Direct and Intermediated Marketing of Local Foods in the United States
AbstractThis study uses nationally representative data on the marketing of local foods to assess the relative scale of local food marketing channels. This research documents that sales through intermediated marketing channels, such as farmers’ sales to local grocers and restaurants, account for a large portion of all local food sales. Small and medium-sized farms dominate local foods sales marketed exclusively through direct-to-consumer channels (foods sold at roadside stands or farmers’ markets, for example) while large farms dominate local food sales marketed exclusively through intermediated channels. Farmers marketing food locally are most prominent in the Northeast and the West Coast regions and areas close to densely populated urban markets. Climate and topography favoring the production of fruits and vegetables, proximity to and neighboring farm participation in farmers’ markets, and good transportation and information access are found to be associated with higher levels of direct-to-consumer sales.
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Bibliographic InfoPaper provided by United States Department of Agriculture, Economic Research Service in its series Economic Research Report with number 118025.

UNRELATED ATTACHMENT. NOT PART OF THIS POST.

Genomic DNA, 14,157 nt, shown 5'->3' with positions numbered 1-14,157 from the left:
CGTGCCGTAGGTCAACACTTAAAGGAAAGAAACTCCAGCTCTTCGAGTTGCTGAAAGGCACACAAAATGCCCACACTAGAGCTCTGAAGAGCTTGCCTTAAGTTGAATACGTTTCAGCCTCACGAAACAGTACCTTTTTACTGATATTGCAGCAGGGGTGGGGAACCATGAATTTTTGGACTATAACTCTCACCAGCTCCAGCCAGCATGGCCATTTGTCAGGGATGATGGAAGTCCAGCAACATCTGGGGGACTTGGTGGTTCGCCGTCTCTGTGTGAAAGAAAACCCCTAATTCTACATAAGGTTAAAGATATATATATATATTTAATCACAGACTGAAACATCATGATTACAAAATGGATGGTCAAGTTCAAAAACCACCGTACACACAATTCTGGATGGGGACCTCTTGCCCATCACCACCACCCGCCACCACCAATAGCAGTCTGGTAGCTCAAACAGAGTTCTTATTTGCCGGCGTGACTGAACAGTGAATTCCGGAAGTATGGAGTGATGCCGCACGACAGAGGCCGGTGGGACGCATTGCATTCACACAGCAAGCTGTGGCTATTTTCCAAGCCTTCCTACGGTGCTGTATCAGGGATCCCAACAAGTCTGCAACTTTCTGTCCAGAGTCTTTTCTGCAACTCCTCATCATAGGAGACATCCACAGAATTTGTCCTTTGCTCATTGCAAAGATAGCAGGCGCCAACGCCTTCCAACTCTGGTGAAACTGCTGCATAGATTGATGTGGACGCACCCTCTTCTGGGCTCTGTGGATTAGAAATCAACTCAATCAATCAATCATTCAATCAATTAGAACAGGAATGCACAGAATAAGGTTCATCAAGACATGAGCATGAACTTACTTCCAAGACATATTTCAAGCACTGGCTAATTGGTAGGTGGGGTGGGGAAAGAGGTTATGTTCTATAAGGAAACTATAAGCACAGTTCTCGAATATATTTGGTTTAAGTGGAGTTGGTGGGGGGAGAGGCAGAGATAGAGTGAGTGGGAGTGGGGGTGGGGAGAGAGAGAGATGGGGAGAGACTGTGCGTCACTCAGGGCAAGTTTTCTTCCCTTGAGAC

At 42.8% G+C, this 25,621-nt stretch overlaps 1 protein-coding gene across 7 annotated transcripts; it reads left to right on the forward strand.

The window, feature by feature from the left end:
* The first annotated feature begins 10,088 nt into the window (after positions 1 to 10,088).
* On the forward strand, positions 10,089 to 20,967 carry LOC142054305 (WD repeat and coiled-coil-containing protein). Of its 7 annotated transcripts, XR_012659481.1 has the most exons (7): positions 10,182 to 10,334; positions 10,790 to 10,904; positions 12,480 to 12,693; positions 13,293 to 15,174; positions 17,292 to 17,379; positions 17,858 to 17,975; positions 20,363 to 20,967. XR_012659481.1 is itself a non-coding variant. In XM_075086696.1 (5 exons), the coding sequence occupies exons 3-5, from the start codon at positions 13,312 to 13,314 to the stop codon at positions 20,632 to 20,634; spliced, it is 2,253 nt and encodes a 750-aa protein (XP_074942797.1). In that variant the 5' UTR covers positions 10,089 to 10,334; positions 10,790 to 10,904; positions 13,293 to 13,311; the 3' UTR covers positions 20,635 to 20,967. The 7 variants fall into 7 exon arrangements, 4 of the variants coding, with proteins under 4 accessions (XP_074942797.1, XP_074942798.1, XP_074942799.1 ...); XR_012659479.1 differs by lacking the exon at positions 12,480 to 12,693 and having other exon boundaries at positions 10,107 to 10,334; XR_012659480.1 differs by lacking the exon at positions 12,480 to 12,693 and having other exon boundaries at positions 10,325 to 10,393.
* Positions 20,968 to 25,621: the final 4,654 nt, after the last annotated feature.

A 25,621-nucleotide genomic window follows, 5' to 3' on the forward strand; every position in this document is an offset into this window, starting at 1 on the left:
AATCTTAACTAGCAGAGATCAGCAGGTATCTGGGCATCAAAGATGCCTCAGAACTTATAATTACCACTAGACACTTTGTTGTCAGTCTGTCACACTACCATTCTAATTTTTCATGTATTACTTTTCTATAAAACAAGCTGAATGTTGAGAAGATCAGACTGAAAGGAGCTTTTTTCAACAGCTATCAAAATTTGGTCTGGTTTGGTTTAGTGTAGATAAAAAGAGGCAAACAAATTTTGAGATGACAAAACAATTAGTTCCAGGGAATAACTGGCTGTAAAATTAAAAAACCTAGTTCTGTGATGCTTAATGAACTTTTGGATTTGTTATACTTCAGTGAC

Date of creation: Nov 2011
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Local foods; direct marketing channels; direct sales; intermediated sales Acknowledgments: The; Agricultural and Food Policy; Marketing;
This paper has been announced in the following NEP Reports:
- NEP-AGR-2011-12-19 (Agricultural Economics)
- NEP-ALL-2011-12-19 (All new papers)
- NEP-MKT-2011-12-19 (Marketing)
Please report citation or reference errors to , or , if you are the registered author of the cited work, log in to your RePEc Author Service profile, click on "citations" and make appropriate adjustments.:
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- repec:zwi:journl:v:41:y:2012:i:1:p:57-71 is not listed on IDEAS
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